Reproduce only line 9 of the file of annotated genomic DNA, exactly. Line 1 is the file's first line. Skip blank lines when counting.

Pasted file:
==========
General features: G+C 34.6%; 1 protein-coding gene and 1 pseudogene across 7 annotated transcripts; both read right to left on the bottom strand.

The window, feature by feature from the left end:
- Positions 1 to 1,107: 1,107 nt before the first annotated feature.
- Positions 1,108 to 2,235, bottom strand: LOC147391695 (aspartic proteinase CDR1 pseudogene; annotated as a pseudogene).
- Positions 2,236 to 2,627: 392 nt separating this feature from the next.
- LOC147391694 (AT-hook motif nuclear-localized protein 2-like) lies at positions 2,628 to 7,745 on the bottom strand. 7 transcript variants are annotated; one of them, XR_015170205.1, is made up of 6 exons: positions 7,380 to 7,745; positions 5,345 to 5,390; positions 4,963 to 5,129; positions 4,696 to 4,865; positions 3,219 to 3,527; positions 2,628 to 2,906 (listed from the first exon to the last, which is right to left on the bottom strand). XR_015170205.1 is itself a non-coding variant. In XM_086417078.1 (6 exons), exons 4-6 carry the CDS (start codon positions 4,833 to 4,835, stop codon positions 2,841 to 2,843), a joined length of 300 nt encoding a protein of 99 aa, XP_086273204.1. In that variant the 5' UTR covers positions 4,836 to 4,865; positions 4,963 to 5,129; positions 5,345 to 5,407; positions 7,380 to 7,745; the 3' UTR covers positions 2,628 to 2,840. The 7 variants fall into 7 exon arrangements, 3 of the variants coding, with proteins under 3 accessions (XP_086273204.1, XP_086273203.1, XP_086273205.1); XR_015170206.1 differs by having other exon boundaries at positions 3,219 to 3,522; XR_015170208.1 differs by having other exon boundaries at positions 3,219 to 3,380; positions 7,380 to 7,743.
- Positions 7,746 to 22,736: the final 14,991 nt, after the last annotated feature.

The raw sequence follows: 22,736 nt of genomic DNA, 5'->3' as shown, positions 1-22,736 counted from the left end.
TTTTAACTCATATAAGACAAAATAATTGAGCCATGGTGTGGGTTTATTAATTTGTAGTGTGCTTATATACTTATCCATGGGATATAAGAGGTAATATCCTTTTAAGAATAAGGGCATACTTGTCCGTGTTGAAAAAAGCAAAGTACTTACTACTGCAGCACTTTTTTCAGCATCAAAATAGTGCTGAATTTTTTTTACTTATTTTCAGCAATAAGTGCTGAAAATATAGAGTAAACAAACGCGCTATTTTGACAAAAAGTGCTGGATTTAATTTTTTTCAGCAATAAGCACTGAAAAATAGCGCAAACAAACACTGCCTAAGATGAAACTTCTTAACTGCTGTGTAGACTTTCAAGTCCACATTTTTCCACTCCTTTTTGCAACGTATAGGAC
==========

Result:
TTTTAACTCATATAAGACAAAATAATTGAGCCATGGTGTGGGTTTATTAATTTGTAGTGTGCTTATATACTTATCCATGGGATATAAGAGGTAATATCCTTTTAAGAATAAGGGCATACTTGTCCGTGTTGAAAAAAGCAAAGTACTTACTACTGCAGCACTTTTTTCAGCATCAAAATAGTGCTGAATTTTTTTTACTTATTTTCAGCAATAAGTGCTGAAAATATAGAGTAAACAAACGCGCTATTTTGACAAAAAGTGCTGGATTTAATTTTTTTCAGCAATAAGCACTGAAAAATAGCGCAAACAAACACTGCCTAAGATGAAACTTCTTAACTGCTGTGTAGACTTTCAAGTCCACATTTTTCCACTCCTTTTTGCAACGTATAGGAC